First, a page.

Political science internship led alum to leadership role in Kansas Legislature
Today, on the chilly second Monday of January, a new legislative session for the 125 members of the Kansas House of Representatives began. One of the returning representatives may have never crossed the threshold of the Capitol without the College first igniting his interest in the government nearly two decades ago.
Representative Paul Davis, D-Lawrence, discovered his thirst for politics while at the University of Kansas as an undergraduate in political science. Davis now serves as the Kansas State House of Representatives minority leader and maintains a full-time law practice in downtown Lawrence.
While at KU, he participated in a legal internship program through the political science department, which he credits for introducing him to the political scene in Kansas.
“The legislative internship program that the political science department administers was a wonderful opportunity to see how the government worked first-hand, and that experience was just incredibly valuable to me,” Davis says. “Had I not had that experience I’m not sure I’d be doing what I’m doing today.”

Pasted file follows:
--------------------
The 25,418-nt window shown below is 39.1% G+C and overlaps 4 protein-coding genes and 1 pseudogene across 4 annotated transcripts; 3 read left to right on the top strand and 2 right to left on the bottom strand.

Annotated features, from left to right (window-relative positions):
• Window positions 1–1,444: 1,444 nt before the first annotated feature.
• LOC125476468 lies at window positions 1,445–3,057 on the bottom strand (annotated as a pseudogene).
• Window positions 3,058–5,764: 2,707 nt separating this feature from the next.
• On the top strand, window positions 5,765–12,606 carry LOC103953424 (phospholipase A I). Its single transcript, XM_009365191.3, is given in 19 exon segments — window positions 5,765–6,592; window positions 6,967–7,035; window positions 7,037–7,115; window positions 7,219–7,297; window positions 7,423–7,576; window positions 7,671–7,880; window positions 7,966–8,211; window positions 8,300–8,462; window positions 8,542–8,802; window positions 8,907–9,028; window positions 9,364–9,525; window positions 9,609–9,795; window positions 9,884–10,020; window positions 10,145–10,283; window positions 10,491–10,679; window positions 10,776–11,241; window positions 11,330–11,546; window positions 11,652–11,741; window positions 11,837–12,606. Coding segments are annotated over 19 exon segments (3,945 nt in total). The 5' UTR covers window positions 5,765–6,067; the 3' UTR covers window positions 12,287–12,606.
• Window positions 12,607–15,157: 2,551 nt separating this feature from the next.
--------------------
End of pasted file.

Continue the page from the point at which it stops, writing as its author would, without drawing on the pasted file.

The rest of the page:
Davis graduated from KU with a bachelor’s degree in political science in 1996. He went on to Washburn University, where he earned his law degree. Since then his political activity has progressed.
Davis joined the Kansas House of Representatives in 2003, landing him in his current position as the House minority leader. In that position, his political career came full-circle. Davis serves as the House counterpart to Senate Minority Leader Anthony Hensley – whom he worked for in his legislative internship while at KU.
In his legislative and legal professions, Davis now dedicates himself to bettering Douglas County and the rest of Kansas through his commitment to the political and legal process. Aside from his law practice and legislative duties, he finds time to serve on the Kansas Bar Association board of governors, remains active in bar association activities and participates in local community organizations, such as Leadership Lawrence.
“A lot of people think I’m over in Topeka all the time, or that I’m not practicing law,” Davis says. “But even during the legislative session I keep a practice going all the time. I’m very interested in maintaining the integrity of the judicial system and the legal profession.”
Davis said his time in the College definitively helped shape his career with real experience through the internship program and guidance of the political science department faculty.
“I had some outstanding professors at KU that really sparked my interest in government and politics,” Davis said.